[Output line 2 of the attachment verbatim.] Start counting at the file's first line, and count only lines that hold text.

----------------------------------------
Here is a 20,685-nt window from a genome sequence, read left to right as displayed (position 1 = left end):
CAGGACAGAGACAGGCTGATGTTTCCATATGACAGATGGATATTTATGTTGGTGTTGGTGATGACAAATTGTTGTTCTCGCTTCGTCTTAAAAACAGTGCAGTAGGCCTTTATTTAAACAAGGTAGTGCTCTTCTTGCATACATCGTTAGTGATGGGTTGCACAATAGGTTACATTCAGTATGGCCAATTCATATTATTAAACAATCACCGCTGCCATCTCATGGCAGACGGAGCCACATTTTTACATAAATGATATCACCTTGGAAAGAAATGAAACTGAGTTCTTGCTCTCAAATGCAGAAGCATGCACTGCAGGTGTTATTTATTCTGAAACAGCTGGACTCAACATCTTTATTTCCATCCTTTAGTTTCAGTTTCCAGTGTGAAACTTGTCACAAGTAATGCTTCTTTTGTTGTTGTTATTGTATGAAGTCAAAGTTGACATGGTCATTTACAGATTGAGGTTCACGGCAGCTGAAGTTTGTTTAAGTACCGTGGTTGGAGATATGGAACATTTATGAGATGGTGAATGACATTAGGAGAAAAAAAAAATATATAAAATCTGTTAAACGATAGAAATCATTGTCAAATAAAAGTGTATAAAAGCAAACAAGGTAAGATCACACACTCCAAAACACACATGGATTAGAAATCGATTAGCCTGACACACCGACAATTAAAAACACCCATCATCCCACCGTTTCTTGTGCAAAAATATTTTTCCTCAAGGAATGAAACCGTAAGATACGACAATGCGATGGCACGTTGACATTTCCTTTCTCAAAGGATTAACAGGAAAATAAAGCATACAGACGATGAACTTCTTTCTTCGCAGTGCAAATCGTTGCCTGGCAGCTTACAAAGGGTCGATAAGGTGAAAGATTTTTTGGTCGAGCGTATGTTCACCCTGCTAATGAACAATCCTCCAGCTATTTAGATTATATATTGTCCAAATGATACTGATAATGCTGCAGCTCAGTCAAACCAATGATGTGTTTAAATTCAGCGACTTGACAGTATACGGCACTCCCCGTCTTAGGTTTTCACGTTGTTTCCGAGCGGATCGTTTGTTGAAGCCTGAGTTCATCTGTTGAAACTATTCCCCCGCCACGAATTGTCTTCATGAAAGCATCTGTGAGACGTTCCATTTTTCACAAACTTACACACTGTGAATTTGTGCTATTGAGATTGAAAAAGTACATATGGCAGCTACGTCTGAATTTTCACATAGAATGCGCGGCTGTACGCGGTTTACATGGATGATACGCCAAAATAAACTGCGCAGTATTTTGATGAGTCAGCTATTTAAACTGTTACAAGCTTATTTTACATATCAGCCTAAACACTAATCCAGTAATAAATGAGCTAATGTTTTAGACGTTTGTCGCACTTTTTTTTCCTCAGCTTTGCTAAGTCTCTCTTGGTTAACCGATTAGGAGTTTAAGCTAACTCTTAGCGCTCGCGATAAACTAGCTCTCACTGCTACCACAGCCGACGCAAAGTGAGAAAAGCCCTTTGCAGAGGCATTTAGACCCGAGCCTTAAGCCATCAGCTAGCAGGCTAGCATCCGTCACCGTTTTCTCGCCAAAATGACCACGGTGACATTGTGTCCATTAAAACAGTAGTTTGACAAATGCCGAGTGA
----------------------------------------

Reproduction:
CAGGACAGAGACAGGCTGATGTTTCCATATGACAGATGGATATTTATGTTGGTGTTGGTGATGACAAATTGTTGTTCTCGCTTCGTCTTAAAAACAGTGCAGTAGGCCTTTATTTAAACAAGGTAGTGCTCTTCTTGCATACATCGTTAGTGATGGGTTGCACAATAGGTTACATTCAGTATGGCCAATTCATATTATTAAACAATCACCGCTGCCATCTCATGGCAGACGGAGCCACATTTTTACATAAATGATATCACCTTGGAAAGAAATGAAACTGAGTTCTTGCTCTCAAATGCAGAAGCATGCACTGCAGGTGTTATTTATTCTGAAACAGCTGGACTCAACATCTTTATTTCCATCCTTTAGTTTCAGTTTCCAGTGTGAAACTTGTCACAAGTAATGCTTCTTTTGTTGTTGTTATTGTATGAAGTCAAAGTTGACATGGTCATTTACAGATTGAGGTTCACGGCAGCTGAAGTTTGTTTAAGTACCGTGGTTGGAGATATGGAACATTTATGAGATGGTGAATGACATTAGGAGAAAAAAAAAATATATAAAATCTGTTAAACGATAGAAATCATTGTCAAATAAAAGTGTATAAAAGCAAACAAGGTAAGATCACACACTCCAAAACACACATGGATTAGAAATCGATTAGCCTGACACACCGACAATTAAAAACACCCATCATCCCACCGTTTCTTGTGCAAAAATATTTTTCCTCAAGGAATGAAACCGTAAGATACGACAATGCGATGGCACGTTGACATTTCCTTTCTCAAAGGATTAACAGGAAAATAAAGCATACAGACGATGAACTTCTTTCTTCGCAGTGCAAATCGTTGCCTGGCAGCTTACAAAGGGTCGATAAGGTGAAAGATTTTTTGGTCGAGCGTATGTTCACCCTGCTAATGAACAATCCTCCAGCTATTTAGATTATATATTGTCCAAATGATACTGATAATGCTGCAGCTCAGTCAAACCAATGATGTGTTTAAATTCAGCGACTTGACAGTATACGGCACTCCCCGTCTTAGGTTTTCACGTTGTTTCCGAGCGGATCGTTTGTTGAAGCCTGAGTTCATCTGTTGAAACTATTCCCCCGCCACGAATTGTCTTCATGAAAGCATCTGTGAGACGTTCCATTTTTCACAAACTTACACACTGTGAATTTGTGCTATTGAGATTGAAAAAGTACATATGGCAGCTACGTCTGAATTTTCACATAGAATGCGCGGCTGTACGCGGTTTACATGGATGATACGCCAAAATAAACTGCGCAGTATTTTGATGAGTCAGCTATTTAAACTGTTACAAGCTTATTTTACATATCAGCCTAAACACTAATCCAGTAATAAATGAGCTAATGTTTTAGACGTTTGTCGCACTTTTTTTTCCTCAGCTTTGCTAAGTCTCTCTTGGTTAACCGATTAGGAGTTTAAGCTAACTCTTAGCGCTCGCGATAAACTAGCTCTCACTGCTACCACAGCCGACGCAAAGTGAGAAAAGCCCTTTGCAGAGGCATTTAGACCCGAGCCTTAAGCCATCAGCTAGCAGGCTAGCATCCGTCACCGTTTTCTCGCCAAAATGACCACGGTGACATTGTGTCCATTAAAACAGTAGTTTGACAAATGCCGAGTGA